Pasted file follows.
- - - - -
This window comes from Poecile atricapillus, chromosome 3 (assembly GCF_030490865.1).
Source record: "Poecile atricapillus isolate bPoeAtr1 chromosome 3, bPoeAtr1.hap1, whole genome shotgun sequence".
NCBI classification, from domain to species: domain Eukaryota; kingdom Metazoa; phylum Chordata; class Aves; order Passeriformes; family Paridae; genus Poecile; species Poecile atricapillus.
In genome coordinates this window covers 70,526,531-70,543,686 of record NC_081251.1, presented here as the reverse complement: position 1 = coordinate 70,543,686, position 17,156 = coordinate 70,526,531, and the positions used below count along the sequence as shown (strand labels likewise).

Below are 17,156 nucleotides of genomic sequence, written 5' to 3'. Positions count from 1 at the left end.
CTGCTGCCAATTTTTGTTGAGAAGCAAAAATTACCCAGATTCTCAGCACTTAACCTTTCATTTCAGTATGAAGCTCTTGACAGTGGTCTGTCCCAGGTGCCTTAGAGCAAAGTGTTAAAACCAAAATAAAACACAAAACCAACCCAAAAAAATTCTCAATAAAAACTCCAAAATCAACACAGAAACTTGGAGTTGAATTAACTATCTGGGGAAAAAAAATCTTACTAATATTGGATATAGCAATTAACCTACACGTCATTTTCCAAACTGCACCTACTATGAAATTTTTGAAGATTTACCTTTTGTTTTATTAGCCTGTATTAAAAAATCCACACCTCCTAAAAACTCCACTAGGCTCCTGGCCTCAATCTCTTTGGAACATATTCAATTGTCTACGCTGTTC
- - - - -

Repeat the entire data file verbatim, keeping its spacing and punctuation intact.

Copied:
This window comes from Poecile atricapillus, chromosome 3 (assembly GCF_030490865.1).
Source record: "Poecile atricapillus isolate bPoeAtr1 chromosome 3, bPoeAtr1.hap1, whole genome shotgun sequence".
NCBI classification, from domain to species: domain Eukaryota; kingdom Metazoa; phylum Chordata; class Aves; order Passeriformes; family Paridae; genus Poecile; species Poecile atricapillus.
In genome coordinates this window covers 70,526,531-70,543,686 of record NC_081251.1, presented here as the reverse complement: position 1 = coordinate 70,543,686, position 17,156 = coordinate 70,526,531, and the positions used below count along the sequence as shown (strand labels likewise).

Below are 17,156 nucleotides of genomic sequence, written 5' to 3'. Positions count from 1 at the left end.
CTGCTGCCAATTTTTGTTGAGAAGCAAAAATTACCCAGATTCTCAGCACTTAACCTTTCATTTCAGTATGAAGCTCTTGACAGTGGTCTGTCCCAGGTGCCTTAGAGCAAAGTGTTAAAACCAAAATAAAACACAAAACCAACCCAAAAAAATTCTCAATAAAAACTCCAAAATCAACACAGAAACTTGGAGTTGAATTAACTATCTGGGGAAAAAAAATCTTACTAATATTGGATATAGCAATTAACCTACACGTCATTTTCCAAACTGCACCTACTATGAAATTTTTGAAGATTTACCTTTTGTTTTATTAGCCTGTATTAAAAAATCCACACCTCCTAAAAACTCCACTAGGCTCCTGGCCTCAATCTCTTTGGAACATATTCAATTGTCTACGCTGTTC